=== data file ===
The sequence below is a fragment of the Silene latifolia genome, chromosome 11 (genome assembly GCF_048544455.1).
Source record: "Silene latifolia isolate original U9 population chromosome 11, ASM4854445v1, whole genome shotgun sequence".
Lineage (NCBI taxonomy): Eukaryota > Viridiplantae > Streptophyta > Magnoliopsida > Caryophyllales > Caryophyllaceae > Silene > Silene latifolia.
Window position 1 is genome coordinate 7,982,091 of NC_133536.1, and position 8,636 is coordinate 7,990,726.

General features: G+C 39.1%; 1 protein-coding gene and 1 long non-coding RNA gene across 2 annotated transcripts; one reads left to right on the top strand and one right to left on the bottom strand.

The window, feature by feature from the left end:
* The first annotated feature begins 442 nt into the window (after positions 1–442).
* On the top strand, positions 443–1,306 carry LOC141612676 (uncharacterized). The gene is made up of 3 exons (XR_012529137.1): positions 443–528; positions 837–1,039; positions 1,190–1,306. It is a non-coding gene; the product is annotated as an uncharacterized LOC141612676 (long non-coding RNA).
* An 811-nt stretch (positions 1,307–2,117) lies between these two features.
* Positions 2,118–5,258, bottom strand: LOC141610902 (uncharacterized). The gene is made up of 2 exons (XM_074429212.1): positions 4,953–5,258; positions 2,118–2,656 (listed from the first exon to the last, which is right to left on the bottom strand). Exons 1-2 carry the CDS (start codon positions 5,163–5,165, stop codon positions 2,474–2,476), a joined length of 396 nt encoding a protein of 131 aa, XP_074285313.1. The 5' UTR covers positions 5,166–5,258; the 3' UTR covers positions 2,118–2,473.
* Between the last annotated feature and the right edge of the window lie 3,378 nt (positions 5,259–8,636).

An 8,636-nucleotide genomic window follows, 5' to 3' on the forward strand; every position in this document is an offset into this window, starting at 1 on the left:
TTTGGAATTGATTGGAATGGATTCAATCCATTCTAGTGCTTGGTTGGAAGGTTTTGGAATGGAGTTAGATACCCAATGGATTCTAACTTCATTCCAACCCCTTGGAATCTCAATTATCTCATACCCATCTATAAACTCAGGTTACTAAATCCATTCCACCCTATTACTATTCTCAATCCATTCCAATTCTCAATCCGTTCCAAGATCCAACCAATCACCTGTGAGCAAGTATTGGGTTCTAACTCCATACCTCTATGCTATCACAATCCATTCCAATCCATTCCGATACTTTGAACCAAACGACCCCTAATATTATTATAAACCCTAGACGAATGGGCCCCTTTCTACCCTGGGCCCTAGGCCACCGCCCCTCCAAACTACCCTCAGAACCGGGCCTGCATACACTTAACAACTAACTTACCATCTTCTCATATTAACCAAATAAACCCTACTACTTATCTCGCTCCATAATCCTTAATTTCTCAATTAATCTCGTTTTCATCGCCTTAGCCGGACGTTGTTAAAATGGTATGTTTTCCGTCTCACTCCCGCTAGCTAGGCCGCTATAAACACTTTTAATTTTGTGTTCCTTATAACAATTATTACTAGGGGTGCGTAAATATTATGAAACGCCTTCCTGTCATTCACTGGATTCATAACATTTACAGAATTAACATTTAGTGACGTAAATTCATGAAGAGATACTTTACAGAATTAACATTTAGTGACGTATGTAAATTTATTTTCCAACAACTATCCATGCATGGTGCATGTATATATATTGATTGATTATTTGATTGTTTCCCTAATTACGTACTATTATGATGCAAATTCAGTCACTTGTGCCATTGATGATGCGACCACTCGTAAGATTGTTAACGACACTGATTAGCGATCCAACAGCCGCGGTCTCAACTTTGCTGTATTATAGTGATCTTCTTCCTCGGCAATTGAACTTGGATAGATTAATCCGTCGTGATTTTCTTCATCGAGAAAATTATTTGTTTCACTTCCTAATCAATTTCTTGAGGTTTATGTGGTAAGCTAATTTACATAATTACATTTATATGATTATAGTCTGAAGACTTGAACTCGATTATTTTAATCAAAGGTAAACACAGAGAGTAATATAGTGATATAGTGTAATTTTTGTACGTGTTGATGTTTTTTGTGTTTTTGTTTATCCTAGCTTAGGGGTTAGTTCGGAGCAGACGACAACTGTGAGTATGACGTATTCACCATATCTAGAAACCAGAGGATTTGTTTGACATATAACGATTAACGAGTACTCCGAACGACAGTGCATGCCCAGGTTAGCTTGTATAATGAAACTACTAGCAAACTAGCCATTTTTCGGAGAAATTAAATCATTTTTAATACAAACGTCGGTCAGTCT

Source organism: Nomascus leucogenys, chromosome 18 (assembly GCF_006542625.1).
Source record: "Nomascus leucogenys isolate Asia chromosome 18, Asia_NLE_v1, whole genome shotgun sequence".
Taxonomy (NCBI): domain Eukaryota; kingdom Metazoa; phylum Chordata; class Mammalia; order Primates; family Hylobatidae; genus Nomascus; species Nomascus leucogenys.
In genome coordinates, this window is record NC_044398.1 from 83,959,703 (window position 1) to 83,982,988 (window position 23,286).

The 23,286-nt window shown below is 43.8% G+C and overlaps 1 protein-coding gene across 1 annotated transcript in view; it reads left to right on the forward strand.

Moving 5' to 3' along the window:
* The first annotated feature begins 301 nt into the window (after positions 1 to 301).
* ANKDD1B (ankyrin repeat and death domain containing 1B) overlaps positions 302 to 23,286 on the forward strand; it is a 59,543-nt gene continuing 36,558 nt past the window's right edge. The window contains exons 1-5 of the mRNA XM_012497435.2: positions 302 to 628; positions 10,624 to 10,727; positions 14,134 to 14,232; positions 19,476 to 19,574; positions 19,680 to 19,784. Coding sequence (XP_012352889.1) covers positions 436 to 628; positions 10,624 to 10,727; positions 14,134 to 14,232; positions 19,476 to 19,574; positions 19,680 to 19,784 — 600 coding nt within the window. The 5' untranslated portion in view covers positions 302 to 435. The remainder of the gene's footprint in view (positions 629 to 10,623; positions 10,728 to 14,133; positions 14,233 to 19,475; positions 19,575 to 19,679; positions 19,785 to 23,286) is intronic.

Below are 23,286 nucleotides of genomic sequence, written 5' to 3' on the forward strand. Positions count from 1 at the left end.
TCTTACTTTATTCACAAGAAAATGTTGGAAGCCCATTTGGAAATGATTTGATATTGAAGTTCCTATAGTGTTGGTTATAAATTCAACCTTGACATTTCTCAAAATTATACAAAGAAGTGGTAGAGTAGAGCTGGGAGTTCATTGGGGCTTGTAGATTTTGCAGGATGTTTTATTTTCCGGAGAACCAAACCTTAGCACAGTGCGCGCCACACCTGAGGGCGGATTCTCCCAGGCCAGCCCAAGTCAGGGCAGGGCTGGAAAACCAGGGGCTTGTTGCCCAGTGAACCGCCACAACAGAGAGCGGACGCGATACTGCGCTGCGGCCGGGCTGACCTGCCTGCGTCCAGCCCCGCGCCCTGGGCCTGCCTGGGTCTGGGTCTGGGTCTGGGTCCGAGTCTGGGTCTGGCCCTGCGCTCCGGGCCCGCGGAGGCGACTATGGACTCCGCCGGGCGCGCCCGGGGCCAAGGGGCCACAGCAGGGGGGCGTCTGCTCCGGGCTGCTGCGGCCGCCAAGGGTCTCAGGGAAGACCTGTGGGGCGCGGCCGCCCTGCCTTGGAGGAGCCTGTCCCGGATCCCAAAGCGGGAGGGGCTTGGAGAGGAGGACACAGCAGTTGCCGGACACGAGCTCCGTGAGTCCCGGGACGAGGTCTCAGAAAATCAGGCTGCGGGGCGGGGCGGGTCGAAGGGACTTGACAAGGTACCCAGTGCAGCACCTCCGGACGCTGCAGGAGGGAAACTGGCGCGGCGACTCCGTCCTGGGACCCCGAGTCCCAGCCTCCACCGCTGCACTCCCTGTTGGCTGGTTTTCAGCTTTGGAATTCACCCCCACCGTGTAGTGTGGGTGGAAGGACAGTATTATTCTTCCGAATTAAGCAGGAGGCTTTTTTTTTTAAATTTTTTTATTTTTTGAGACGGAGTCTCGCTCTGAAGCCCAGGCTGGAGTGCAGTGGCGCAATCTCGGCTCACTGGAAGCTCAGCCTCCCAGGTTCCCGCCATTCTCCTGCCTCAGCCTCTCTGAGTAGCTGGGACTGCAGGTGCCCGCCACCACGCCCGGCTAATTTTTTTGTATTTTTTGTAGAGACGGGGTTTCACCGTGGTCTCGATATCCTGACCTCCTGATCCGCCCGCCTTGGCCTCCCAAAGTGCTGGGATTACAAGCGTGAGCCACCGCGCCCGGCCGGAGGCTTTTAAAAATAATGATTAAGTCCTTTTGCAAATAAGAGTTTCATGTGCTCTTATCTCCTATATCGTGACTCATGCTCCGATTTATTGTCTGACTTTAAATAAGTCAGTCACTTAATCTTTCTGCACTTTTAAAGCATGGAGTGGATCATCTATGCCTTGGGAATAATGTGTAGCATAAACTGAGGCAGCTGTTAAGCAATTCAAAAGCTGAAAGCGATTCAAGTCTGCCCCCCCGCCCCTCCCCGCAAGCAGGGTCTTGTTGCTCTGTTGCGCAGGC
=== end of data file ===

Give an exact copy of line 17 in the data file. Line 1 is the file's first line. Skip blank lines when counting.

In genome coordinates, this window is record NC_044398.1 from 83,959,703 (window position 1) to 83,982,988 (window position 23,286).